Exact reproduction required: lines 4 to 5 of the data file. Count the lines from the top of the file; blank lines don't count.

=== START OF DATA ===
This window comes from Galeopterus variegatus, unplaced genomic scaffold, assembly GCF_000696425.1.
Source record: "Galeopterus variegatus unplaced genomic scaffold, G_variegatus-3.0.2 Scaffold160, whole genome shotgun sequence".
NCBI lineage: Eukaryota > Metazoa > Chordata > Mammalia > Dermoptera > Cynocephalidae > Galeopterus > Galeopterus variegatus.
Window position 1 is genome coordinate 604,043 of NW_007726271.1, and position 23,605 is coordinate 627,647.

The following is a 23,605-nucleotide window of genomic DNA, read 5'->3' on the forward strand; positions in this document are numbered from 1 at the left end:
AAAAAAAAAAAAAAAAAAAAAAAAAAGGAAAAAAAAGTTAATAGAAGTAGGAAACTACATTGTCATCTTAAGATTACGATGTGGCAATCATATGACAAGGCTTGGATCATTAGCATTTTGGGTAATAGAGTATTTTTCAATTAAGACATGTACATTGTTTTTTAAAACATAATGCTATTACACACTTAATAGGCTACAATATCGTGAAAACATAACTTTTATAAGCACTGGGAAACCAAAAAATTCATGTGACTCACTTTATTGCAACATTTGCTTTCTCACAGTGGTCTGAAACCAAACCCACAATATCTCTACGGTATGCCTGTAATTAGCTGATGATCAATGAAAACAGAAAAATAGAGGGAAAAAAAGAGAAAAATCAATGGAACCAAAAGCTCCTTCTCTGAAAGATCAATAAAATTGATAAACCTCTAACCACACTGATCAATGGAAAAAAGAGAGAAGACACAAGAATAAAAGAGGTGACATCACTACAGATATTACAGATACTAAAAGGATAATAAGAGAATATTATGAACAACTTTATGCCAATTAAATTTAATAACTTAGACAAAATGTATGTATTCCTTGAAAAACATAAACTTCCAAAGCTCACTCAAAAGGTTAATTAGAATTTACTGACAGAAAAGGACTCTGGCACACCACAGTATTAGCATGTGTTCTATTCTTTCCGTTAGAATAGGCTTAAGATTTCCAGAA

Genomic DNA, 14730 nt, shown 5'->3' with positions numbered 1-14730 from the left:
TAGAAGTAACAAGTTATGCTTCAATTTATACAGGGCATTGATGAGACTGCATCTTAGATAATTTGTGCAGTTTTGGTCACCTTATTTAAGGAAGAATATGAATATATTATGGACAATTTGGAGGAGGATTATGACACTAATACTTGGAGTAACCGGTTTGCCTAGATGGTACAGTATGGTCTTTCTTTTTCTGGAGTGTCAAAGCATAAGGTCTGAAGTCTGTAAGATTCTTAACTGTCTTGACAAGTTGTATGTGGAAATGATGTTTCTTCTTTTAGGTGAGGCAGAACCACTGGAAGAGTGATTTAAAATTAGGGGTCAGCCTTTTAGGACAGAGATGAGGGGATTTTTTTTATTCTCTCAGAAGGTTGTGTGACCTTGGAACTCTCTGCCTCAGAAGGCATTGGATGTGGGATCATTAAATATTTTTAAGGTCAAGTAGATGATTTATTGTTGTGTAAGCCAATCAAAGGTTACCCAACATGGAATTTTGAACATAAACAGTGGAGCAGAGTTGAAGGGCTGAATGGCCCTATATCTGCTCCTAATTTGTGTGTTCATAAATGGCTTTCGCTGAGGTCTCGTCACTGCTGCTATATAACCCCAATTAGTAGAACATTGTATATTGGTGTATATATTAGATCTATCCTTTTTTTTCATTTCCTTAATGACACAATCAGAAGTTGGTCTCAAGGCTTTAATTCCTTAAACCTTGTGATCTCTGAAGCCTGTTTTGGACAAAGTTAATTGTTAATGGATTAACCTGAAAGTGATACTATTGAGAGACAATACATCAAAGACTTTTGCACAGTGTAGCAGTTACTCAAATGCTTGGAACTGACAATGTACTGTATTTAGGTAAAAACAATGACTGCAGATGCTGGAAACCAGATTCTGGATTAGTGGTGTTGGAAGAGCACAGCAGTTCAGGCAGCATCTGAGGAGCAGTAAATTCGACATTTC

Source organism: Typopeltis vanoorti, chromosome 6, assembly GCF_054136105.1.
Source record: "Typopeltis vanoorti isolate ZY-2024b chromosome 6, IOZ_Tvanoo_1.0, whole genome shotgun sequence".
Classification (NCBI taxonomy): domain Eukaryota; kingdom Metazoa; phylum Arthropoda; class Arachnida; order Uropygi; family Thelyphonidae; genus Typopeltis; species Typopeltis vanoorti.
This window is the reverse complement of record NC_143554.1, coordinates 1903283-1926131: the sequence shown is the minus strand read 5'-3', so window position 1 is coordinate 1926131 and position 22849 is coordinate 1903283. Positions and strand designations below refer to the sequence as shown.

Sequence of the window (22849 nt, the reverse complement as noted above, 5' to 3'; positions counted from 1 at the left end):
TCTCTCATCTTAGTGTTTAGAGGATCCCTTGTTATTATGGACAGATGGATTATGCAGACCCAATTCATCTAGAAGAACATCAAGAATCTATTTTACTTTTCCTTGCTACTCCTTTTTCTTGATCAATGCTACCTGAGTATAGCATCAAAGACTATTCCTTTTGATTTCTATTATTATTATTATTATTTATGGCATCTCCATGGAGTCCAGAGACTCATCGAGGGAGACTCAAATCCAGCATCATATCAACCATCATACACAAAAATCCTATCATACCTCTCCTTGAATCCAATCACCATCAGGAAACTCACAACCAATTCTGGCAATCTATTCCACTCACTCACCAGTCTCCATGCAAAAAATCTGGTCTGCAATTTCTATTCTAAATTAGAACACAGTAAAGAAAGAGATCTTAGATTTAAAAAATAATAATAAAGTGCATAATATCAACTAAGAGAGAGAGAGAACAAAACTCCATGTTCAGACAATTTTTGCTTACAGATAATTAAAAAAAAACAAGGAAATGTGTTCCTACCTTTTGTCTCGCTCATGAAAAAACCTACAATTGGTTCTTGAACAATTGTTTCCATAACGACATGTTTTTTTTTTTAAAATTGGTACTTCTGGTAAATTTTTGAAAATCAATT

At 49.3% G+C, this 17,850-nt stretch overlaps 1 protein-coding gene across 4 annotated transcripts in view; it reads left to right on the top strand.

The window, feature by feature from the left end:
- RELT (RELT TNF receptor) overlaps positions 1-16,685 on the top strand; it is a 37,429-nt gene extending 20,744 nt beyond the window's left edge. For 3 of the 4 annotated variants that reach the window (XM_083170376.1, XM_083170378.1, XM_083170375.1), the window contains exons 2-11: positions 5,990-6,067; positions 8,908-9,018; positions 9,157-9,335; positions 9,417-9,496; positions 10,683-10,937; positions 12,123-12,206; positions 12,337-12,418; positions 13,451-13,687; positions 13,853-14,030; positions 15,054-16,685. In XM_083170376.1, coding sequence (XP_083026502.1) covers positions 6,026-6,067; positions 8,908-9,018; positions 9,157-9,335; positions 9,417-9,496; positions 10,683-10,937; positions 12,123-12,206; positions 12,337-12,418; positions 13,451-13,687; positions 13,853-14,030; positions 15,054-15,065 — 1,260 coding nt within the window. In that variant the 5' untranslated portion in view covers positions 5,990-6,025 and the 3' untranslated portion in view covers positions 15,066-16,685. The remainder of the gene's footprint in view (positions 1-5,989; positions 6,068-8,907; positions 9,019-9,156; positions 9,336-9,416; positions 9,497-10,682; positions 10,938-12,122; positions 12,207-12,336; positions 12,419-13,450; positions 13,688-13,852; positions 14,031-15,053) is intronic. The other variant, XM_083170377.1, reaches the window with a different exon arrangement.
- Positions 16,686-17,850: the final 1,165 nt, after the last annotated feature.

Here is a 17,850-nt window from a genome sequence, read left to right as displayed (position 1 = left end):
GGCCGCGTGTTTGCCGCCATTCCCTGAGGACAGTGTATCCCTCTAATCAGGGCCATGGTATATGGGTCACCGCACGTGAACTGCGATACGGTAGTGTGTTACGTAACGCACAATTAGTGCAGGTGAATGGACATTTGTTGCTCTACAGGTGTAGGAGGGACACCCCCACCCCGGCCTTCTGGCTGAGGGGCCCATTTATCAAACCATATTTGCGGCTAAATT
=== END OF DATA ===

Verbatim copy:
Window position 1 is genome coordinate 604,043 of NW_007726271.1, and position 23,605 is coordinate 627,647.

The following is a 23,605-nucleotide window of genomic DNA, read 5'->3' on the forward strand; positions in this document are numbered from 1 at the left end: